The Syrian Coast: A Model of Holocene Coastal Evolution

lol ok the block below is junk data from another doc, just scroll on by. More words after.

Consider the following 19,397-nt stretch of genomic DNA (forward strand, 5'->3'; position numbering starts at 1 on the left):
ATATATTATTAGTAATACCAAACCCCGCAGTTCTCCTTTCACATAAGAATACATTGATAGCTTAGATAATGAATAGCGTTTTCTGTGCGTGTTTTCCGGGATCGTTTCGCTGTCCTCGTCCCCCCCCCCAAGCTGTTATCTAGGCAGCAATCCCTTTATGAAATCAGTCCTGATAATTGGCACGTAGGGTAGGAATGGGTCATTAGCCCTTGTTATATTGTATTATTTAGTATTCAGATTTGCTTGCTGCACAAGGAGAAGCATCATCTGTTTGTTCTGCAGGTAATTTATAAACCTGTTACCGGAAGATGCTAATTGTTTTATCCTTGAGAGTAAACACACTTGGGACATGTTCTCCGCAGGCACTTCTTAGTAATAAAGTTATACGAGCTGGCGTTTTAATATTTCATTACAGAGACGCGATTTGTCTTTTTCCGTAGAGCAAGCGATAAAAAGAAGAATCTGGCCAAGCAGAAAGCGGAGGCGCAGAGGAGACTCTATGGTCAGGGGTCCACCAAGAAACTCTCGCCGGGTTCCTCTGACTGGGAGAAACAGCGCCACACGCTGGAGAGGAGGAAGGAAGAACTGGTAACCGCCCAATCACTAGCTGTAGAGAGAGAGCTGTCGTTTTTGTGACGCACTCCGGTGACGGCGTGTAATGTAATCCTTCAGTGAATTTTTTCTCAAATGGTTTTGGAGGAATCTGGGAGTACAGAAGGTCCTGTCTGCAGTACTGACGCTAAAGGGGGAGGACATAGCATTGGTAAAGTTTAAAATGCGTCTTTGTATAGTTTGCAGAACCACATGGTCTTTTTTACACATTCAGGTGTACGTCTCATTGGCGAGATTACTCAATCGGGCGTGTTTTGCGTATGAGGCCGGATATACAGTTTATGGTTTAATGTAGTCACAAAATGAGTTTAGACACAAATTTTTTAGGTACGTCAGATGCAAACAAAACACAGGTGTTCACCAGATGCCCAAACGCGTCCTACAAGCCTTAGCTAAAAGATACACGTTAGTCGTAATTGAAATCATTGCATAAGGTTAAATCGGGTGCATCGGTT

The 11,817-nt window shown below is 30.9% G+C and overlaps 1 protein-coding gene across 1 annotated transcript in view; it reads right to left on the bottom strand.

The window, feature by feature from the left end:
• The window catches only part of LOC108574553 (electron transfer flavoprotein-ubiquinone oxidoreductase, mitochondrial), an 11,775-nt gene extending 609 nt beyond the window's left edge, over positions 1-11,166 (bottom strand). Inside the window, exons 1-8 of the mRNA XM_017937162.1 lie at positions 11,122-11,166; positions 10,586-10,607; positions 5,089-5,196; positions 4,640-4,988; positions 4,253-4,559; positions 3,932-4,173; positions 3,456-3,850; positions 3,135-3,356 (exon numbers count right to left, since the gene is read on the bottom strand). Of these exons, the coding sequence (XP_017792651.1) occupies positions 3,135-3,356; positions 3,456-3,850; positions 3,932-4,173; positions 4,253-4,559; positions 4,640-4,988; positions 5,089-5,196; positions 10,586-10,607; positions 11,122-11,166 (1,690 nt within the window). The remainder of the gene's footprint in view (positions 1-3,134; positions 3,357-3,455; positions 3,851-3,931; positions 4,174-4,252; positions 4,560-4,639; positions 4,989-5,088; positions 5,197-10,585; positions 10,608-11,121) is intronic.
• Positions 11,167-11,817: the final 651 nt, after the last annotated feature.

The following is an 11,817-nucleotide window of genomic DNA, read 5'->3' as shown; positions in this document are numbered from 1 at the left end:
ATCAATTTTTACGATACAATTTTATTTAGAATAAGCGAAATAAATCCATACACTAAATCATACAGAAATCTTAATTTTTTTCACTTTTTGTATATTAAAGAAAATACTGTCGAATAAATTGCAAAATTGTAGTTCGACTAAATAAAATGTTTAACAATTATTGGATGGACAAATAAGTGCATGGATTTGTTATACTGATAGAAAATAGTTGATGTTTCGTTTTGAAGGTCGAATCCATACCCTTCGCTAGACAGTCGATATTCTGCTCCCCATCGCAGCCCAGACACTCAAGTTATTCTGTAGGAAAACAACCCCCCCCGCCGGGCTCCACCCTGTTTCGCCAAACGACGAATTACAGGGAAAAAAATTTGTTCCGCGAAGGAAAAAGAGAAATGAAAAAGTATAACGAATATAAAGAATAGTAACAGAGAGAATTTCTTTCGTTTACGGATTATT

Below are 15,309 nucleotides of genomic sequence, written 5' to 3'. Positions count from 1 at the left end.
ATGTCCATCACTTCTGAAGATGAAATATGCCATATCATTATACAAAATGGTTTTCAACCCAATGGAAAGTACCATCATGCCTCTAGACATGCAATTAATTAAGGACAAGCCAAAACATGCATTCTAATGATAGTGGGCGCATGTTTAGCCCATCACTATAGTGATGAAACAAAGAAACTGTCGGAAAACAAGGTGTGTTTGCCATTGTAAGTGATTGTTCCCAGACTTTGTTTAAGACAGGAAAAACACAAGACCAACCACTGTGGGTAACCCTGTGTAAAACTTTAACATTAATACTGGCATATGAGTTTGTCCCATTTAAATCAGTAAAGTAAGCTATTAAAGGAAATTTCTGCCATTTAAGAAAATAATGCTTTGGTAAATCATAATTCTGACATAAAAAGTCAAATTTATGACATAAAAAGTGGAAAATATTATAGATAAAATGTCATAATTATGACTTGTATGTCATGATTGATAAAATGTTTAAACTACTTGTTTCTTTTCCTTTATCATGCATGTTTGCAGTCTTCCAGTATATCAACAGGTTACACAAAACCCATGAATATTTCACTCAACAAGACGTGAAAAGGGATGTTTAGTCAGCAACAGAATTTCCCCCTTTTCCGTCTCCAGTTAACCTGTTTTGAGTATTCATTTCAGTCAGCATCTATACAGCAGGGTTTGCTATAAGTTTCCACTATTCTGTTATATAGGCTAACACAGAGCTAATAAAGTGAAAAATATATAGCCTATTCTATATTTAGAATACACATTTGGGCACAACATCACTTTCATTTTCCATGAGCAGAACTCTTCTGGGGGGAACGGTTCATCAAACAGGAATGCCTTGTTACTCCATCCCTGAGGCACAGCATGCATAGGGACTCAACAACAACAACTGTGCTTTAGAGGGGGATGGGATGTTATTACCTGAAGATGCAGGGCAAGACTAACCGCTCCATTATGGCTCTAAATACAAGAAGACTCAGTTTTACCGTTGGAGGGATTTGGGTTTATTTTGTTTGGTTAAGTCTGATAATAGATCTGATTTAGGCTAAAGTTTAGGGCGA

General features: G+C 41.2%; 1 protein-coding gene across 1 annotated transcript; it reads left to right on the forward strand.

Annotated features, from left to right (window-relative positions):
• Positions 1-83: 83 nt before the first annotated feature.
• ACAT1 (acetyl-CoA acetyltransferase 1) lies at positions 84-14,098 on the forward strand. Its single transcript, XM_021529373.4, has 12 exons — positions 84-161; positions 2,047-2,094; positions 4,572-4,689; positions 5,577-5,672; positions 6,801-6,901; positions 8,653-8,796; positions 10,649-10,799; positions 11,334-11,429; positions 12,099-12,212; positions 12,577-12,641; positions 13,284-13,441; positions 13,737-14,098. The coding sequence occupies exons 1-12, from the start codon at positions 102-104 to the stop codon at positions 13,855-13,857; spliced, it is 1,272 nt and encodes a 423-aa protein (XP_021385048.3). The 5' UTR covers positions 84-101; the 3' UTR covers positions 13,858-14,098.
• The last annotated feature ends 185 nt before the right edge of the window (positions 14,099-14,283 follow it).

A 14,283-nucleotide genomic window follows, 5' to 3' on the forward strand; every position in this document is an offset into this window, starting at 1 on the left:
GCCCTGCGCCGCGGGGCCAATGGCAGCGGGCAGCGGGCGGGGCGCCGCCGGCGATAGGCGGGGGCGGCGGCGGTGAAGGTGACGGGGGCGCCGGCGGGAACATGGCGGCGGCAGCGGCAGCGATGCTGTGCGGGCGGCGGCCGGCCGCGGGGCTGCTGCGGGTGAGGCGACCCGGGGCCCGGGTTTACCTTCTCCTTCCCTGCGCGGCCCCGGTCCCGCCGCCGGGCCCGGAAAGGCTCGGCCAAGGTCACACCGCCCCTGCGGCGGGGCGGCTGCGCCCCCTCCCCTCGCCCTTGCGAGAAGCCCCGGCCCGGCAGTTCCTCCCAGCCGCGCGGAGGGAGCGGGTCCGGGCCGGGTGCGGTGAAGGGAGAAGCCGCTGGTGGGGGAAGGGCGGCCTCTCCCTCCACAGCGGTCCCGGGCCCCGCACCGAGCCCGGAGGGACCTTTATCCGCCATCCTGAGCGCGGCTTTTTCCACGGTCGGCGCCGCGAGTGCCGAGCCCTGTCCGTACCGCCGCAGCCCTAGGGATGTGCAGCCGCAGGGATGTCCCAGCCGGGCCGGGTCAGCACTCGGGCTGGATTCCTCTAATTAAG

On the calcareous Syrian coast, rocky but low for the most part, three different processes alternated several times during the Holocene: heavy sedimentation with prograding beaches; mechanical erosion with the receding of the coast and the formation of beach-rock; organogenic construction (vermetids) and biocorrosion. No less than three main aggradational phases occurred (during the 4th millenium BC, the 2nd millenium BC and the medieval period); each of them can be correlated with an important alluvial discharge from the Lebanese and Syrian wadis and rivers, carried by the South-North coastal drift and built into huge beaches. Only the last fluvial terrace (the medieval one) could be C-14 dated so far, but the oldest terrace, rich in Neolithic sherds, cannot be older than the 5th millenium BC, and the second one contains Bronze Age (2nd millenium BC) artifacts. So the aggradation beaches are clearly in phase with fluviatile discharges controlled by climatic oscillations or anthropic factors. When the alluvial discharge diminished, former beach deposits were eroded by the waves and currents, the coast receded and beach-rock formed. The unconsolidated beach sediments were, to a large extent, carried away, and biological and biochemical processes developed on the bedrock and beach-rock (vermetids settled down and corrosion benches developed). Then whenever a new alluvial phase occurred, the vermetids were eroded or disappeared; fossilized under beaches, the biological and biochemical processes stopped, and a new cycle began with an aggradation beach stage. So during the Holocene on the Syrian coast, several geomorphic processes successively occurred, mainly controlled by climatic oscillations but also probably by anthropic factors. According to numerous C-14 datings, the duration of each phase was about a millennium.